"Record it for the grandson of your son - A city is not builded in a day," Vachel Lindsey
Rick "Baron" Gattone is the Republican candidate for the Lovejoy council seat, and will likely face the popular Rich Fontana (D) in the general election. The Baron granted the Illuzzi letter an exclusive interview last week, while, at the same time, effecting repairs on a friend’s motor boat. Indeed, the cloudless blue sky, a bright yellow sun starting its nightly descent, and the mighty Niagara, made a fitting backdrop for the dark haired, goateed, and suntanned Gattone, who, while cleaning spark plugs and spraying ether in the engine, waxed poetic on a number of topics.
The Waterfront? "The waterfront should be used as recreation/green space-not developed for buildings and parking lots, etc. Look at Cleveland!" Gattone said, while cleaning sediment from a spark plug. " ' We should build parks that students from afar would choose to starve in, rather than go home.' "
Gaming? "I'm for it," said Gattone "But it must be done properly. It’s not a silver bullet, but should be viewed as a catalyst to inspire more entrepreneurial endeavor."
Unions? Gattone was terse, as he adjusted the idle of the motor. He limited his response to three words: "Proper minority percentages."
Lovejoy? "I am very familiar with the Tops in Filmore talks. Great. But I know something equally important. Tops- Lovejoy. Too many people have no access to healthy food. It's a travesty, especially for our young ones. I would try to use my office to attract investments. I would like to work toward getting a state of the art health club in the district. It should be affordable and provide services above and beyond etc. I would work to inspire a greater recognition and appreciation of the arts. Improve housing. And, of course, my eyes will be keenly focused on racism. Sadly, and embarrassingly, Lovejoy is known for its racial tensions."
Ultimately, Gattone was successful in starting the motor, and one minute and 45 seconds later, Gattone was seated next to this interlocutor at the helm of the boat as it cruised upstream toward Lake Erie. The sun, now a brilliant orange, was setting over Grand Island, and the Baron spoke in sotto voice, just above the purr of the engine: "Education and awareness, that’s what I stand for. To embrace diversity, yes, actually embrace it- this would be the hallmark of my tenure. Look, this is not about a job. I have a good job. In fact, I may be the only candidate running who doesn’t care if he gets elected. It’s up to the pure will of the people. I will be satisfied with their answer."
Gattone, who can name his lineage through at least fourteen generations of Spanish nobility said something that few candidates have had the temerity to say: Noblese oblige, one might say, is the hallmark of the Baron’s nature: He refused to say he was superior to his opponent. "Who am I to say I am better than Fontana or anyone else?" asked the Baron. "It’s up to the people to decide. This run for office is about serving my community. If I should win, I would serve for one term only, then move on to serve my community in different ways. I think this is better than to develop a life of a career politician."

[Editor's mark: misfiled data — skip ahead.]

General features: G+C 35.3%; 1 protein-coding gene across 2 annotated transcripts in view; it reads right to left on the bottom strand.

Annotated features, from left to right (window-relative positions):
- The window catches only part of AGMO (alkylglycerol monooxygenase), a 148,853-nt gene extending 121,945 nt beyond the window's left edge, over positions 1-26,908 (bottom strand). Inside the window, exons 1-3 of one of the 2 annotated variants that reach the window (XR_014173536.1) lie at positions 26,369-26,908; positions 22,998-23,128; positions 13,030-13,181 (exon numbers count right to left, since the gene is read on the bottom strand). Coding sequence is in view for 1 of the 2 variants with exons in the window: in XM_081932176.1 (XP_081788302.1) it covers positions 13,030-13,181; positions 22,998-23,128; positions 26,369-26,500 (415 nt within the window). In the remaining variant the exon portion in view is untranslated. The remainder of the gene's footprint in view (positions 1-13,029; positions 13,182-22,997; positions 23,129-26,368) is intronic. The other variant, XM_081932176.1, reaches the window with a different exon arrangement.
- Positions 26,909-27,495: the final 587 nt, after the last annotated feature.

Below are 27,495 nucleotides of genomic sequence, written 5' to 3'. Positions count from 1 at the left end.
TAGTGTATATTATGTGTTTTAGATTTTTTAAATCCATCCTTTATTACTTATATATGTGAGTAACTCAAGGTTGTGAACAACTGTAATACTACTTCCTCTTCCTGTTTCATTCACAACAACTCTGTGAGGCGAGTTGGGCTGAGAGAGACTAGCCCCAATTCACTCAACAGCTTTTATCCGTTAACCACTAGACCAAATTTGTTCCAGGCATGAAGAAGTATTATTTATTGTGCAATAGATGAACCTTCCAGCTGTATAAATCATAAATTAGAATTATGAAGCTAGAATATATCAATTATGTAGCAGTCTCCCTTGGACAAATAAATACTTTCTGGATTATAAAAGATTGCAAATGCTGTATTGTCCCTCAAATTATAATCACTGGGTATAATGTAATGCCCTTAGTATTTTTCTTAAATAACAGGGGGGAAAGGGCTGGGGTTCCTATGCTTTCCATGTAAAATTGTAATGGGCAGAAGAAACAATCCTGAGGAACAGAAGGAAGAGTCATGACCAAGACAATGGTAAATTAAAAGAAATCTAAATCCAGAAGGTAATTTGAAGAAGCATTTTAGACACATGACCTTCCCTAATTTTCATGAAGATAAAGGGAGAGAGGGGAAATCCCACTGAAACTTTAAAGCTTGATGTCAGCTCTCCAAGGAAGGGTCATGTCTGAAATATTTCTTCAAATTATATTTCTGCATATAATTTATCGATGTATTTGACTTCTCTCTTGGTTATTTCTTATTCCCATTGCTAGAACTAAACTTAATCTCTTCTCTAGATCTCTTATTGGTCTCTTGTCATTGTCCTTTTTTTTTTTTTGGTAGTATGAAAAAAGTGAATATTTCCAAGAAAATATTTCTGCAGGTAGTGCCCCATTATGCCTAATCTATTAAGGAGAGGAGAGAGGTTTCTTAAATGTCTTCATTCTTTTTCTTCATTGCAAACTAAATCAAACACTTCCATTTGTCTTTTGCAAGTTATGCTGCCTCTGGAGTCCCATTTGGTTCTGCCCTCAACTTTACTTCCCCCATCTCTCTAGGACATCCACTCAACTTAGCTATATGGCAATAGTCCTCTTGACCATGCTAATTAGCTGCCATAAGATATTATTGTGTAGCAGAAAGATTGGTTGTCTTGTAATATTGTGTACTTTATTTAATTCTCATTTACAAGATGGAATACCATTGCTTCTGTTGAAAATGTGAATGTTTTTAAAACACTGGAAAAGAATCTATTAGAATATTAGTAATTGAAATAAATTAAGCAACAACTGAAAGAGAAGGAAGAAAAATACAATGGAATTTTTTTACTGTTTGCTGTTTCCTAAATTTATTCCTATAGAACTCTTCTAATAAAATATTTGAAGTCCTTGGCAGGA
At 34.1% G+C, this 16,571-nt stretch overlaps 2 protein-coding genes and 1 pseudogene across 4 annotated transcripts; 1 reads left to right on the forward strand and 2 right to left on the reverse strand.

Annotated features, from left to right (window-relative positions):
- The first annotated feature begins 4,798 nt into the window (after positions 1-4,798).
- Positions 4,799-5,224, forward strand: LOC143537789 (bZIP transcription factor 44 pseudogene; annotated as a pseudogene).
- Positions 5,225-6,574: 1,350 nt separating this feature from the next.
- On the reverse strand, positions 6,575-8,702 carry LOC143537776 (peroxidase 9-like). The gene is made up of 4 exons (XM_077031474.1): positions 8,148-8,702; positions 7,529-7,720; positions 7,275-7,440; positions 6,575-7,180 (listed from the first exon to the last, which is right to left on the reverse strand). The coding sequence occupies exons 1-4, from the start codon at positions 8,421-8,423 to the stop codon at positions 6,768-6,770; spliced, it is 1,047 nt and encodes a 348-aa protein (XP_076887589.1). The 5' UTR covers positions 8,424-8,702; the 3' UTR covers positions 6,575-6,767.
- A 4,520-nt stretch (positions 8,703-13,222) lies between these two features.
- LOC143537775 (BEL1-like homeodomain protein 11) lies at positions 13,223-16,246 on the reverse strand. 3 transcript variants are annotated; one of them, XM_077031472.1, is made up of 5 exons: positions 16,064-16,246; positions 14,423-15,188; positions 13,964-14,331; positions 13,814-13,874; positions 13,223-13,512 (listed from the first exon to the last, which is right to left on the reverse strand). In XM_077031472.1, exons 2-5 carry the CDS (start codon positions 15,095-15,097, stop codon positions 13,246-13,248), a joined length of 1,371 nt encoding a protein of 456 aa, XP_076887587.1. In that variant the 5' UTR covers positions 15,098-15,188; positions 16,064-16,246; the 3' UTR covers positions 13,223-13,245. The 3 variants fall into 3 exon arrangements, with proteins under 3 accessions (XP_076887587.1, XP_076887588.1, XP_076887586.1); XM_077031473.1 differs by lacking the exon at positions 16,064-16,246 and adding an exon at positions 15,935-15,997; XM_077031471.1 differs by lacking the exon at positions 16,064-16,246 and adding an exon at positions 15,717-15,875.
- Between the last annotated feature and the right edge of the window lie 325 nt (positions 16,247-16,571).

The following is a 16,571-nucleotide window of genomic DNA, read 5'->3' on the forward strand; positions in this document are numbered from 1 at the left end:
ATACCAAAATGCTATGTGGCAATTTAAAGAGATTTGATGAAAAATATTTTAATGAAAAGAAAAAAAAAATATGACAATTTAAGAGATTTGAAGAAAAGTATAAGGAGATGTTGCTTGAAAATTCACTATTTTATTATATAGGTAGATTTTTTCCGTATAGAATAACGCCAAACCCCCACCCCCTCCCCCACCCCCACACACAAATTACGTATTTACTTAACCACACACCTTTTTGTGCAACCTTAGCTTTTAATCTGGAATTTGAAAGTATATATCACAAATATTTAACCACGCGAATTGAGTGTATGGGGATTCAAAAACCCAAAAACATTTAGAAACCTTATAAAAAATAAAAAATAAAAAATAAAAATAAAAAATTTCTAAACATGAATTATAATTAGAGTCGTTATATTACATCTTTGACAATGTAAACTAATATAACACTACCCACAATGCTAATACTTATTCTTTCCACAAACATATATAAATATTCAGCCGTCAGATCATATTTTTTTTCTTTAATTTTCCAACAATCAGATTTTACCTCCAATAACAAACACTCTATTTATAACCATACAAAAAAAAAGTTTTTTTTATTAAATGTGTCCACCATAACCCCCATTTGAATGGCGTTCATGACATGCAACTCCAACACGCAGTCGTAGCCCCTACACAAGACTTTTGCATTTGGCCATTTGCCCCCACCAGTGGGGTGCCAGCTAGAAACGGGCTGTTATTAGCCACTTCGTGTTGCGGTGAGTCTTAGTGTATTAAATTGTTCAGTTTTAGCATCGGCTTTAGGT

The sun sank below the river; the afterglow turned the sky a vibrant sunset red. The Baron, clearly enjoying the scene, added almost wistfully, "Our time is short, my friend. The road is long. I realize my chance of winning is remote. But, still, the American way is to offer people a chance for change. Fontana is there; he is a nice boy, a very nice boy, but, in the final analysis, he may represent the culture of politics as usual - this idea that we must reelect incumbents that causes a sort of indigenous corruption that favors, for instance - contributors in development projects - instead of selecting purely on merit- or makes politicians bow, for instance, before media, - take the Adelphia deal - and, in turn, makes cowards of polticians who can’t do or say what they know is right for fear of not getting reelected."
It was dusk, then dark; a broken moon appeared above, and the lights in the boat were turned on. When a dash of river spray splashed us -this -on the heels of a wave caused by a fellow motor boater traveling a little too close and too fast, Gattone showed a slight flash of anger. "You see, things beyond our control affect our lives. This culture of reelecting incumbents has led to the decline of our city, and indeed the whole American political process. Maybe the sun should set on the mendacious mentality that makes voters vote for incumbents in spite of a steady decline in the America system and all its core moral values. If I am elected, quality of life issues will predominate with me. You know why? Because I know I’m going back to the private sector without the privilege of elected office. I want to live well in Lovejoy, as a private, not a public person. We should come from the private sector, serve for a time, then return to the private sector. That’s the ideal...."
Rich Fontana is a good man, and, in my opinion, an honest man, and likely he will win. Gattone's chances are about one in fifty in this heavily Democratic district. But as I traveled a bit on the river with Gattone, it occurred to me that it would be good for fresh voices and fresh faces to rise to serve, each in thier turn. And that a system where incumbency was not an advantage at all, where educated voters evaluated each candidate on the merits of thier vision, this would be suprerior to our present system where incumbency is the single most important factor in elections and the voter knows almost nothing. A society where each came to serve for a time, and declined to serve too often is the ideal. 'Let no man rule who holds who holds his money dear,' or, for that matter, who hold his office dear. Yes, 'We must have many Lincoln-hearted men. For a city is not builded in a day.'